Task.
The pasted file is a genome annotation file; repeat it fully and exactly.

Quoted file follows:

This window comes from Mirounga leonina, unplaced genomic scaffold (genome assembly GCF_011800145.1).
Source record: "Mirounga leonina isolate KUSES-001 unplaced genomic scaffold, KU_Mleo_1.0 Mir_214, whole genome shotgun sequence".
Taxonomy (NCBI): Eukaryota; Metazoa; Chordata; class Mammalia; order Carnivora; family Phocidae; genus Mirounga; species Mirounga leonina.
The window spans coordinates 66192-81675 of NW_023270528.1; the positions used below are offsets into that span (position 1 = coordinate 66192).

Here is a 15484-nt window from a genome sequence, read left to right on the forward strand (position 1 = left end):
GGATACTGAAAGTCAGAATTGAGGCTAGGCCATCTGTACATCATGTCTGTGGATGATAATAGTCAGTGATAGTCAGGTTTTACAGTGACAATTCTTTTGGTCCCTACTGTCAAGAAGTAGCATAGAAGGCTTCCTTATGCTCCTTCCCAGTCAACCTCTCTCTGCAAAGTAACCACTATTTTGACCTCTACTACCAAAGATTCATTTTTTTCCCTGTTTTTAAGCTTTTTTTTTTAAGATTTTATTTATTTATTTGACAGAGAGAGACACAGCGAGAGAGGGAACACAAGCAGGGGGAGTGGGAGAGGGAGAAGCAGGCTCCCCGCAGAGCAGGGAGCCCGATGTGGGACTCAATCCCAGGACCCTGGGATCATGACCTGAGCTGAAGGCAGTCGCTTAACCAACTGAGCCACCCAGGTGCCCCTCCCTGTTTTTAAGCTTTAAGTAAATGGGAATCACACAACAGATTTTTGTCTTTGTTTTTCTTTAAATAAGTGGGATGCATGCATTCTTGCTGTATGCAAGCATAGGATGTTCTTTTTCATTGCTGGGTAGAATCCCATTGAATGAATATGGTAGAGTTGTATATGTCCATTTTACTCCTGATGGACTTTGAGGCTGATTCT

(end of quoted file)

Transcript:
This window comes from Mirounga leonina, unplaced genomic scaffold (genome assembly GCF_011800145.1).
Source record: "Mirounga leonina isolate KUSES-001 unplaced genomic scaffold, KU_Mleo_1.0 Mir_214, whole genome shotgun sequence".
Taxonomy (NCBI): Eukaryota; Metazoa; Chordata; class Mammalia; order Carnivora; family Phocidae; genus Mirounga; species Mirounga leonina.
The window spans coordinates 66192-81675 of NW_023270528.1; the positions used below are offsets into that span (position 1 = coordinate 66192).

Here is a 15484-nt window from a genome sequence, read left to right on the forward strand (position 1 = left end):
GGATACTGAAAGTCAGAATTGAGGCTAGGCCATCTGTACATCATGTCTGTGGATGATAATAGTCAGTGATAGTCAGGTTTTACAGTGACAATTCTTTTGGTCCCTACTGTCAAGAAGTAGCATAGAAGGCTTCCTTATGCTCCTTCCCAGTCAACCTCTCTCTGCAAAGTAACCACTATTTTGACCTCTACTACCAAAGATTCATTTTTTTCCCTGTTTTTAAGCTTTTTTTTTTAAGATTTTATTTATTTATTTGACAGAGAGAGACACAGCGAGAGAGGGAACACAAGCAGGGGGAGTGGGAGAGGGAGAAGCAGGCTCCCCGCAGAGCAGGGAGCCCGATGTGGGACTCAATCCCAGGACCCTGGGATCATGACCTGAGCTGAAGGCAGTCGCTTAACCAACTGAGCCACCCAGGTGCCCCTCCCTGTTTTTAAGCTTTAAGTAAATGGGAATCACACAACAGATTTTTGTCTTTGTTTTTCTTTAAATAAGTGGGATGCATGCATTCTTGCTGTATGCAAGCATAGGATGTTCTTTTTCATTGCTGGGTAGAATCCCATTGAATGAATATGGTAGAGTTGTATATGTCCATTTTACTCCTGATGGACTTTGAGGCTGATTCT